[engineering news] South Africa’s Competition Commission has recommended that the Competition Tribunal fine telecommunications (telecoms) operator Telkom 10% of its yearly turnover, for the year ended March 2009, for abuse of dominance.
Telkom South Africa contributed R33,6-billion in revenue to the group's total revenue of R35,9-billion for the year ended March 2009, which meant that the group could face a fine in excess of R3-billion.
This came after the Commission investigated the company’s operations, following complaints, which were lodged at different times between 2005 and 2007.
The five complaints, which raised overlapping issues, were lodged by the Internet Service Providers Association, and other Internet service providers (ISPs), namely: Verizon; Multichoice Subscriber Management Services (MWeb); and Internet Solutions.
“The excessive prices charged by Telkom affect the prices that ISPs charge their customers. Given the widespread use of the Internet, and the extensive use made of virtual private networks by medium to large businesses to link various locations of a single enterprise, there is no doubt that these high prices detrimentally affect consumers and hinder economic development in South Africa,” the Commission said in an emailed statement.
In its investigation, the Commission found that Telkom abused its near-monopoly position in the market for the provision of telecommunications network facilities.
Telkom did this by charging excessive prices for the basic infrastructure needed by its downstream competitors, the ISPs, to access a range of telecoms services, while keeping its own ISP service charges low. In this way, Telkom also raised its downstream competitors costs, making it difficult for them to on sell cost effective services to end consumers, explained the Commission.
The Commission concluded that Telkom charged excessive prices after comparing the telecoms operator’s prices to: its costs; prices in other countries; prices of other operators offering similar services; and prices to customers of Telkom which posed a competitive threat to it.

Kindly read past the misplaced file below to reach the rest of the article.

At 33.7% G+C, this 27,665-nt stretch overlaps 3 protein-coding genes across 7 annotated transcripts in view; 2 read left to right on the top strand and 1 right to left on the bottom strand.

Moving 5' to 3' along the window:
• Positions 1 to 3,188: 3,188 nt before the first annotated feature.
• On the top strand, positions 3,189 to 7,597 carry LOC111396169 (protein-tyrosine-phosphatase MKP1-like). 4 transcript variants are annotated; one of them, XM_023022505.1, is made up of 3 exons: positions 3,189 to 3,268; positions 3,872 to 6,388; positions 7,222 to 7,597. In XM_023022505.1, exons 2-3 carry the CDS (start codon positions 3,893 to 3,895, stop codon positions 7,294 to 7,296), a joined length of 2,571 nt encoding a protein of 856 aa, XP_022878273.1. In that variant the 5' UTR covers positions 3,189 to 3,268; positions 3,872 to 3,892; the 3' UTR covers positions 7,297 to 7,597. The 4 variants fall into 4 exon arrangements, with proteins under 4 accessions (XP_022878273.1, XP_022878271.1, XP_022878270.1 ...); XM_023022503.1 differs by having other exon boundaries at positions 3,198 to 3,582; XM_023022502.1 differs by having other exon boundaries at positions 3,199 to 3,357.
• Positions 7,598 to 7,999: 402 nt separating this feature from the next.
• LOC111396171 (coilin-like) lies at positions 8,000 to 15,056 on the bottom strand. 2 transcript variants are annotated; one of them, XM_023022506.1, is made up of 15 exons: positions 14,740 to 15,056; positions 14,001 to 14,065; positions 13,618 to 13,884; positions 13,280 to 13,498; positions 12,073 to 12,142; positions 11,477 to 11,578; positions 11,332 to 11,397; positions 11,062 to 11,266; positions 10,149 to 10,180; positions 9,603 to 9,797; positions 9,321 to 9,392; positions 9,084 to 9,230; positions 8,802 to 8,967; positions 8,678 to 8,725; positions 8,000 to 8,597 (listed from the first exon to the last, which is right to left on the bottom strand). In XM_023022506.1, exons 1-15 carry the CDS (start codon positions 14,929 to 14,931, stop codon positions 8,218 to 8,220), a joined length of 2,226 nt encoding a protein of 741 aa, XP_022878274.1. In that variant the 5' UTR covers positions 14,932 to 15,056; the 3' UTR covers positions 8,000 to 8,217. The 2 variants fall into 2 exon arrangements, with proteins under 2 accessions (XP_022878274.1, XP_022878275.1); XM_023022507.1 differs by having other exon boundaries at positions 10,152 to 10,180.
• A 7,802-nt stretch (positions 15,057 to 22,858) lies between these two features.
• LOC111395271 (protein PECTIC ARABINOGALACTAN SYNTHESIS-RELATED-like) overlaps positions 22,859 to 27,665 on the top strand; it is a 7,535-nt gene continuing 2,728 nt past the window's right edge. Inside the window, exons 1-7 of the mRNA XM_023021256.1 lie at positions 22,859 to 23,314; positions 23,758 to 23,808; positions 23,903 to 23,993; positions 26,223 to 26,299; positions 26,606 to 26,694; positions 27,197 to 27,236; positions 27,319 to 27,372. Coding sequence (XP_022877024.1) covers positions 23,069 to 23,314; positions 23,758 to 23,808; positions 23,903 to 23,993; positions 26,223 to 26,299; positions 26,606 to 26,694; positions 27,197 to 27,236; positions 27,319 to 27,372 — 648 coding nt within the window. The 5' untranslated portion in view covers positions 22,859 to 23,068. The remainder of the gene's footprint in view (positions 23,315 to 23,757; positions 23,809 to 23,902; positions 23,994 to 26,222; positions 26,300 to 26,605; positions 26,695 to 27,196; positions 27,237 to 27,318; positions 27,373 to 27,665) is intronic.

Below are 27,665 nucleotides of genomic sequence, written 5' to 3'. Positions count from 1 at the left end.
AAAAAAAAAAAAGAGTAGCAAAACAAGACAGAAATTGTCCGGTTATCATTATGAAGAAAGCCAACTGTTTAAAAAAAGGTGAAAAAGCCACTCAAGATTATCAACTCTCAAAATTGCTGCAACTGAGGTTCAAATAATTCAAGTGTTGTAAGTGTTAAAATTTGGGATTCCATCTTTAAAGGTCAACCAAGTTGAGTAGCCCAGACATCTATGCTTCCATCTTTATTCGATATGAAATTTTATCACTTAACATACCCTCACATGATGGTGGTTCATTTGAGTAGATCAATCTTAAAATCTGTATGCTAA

These comparisons indicated, among other things, that in 2006, Telkom’s prices were more than double the average of South Africa’s major trading partners. Further, in 2007, Telkom’s prices were 30% more expensive than the average of a basket of 14 countries.
Significantly, the Commission also noted that Telkom’s downstream competitors have been consistently losing market share while the group’s share has been increasing over time, pointing to an inability on their part to compete effectively with Telkom.
The Commission stated that during the investigation it engaged with, and received cooperation from, the Independent Communications Authority of South Africa (Icasa), in accordance with the memorandum of understanding between the two regulators.
The cooperation of the two regulators would continue during the prosecution of this matter, particularly with respect to remedies for the conduct.
A fine of 10% of a company’s yearly turnover was the highest fine that could be handed down by the Tribunal, should it find that the company has in fact abused its dominant position in the market.
Telkom said that the Commission has engaged with the company over the last two years while completing its investigations.
It added that the Commission had clearly finalised its investigations and, in terms of the relevant provisions in the Competition Act, decided to refer certain aspects of the various matters to the Competition Tribunal for adjudication.
“Telkom will prepare its response to the referral in accordance with the relevant rules and procedures applicable to proceedings before the Competition Tribunal,” the company stated.
Telkom may face fine for abuse of dominance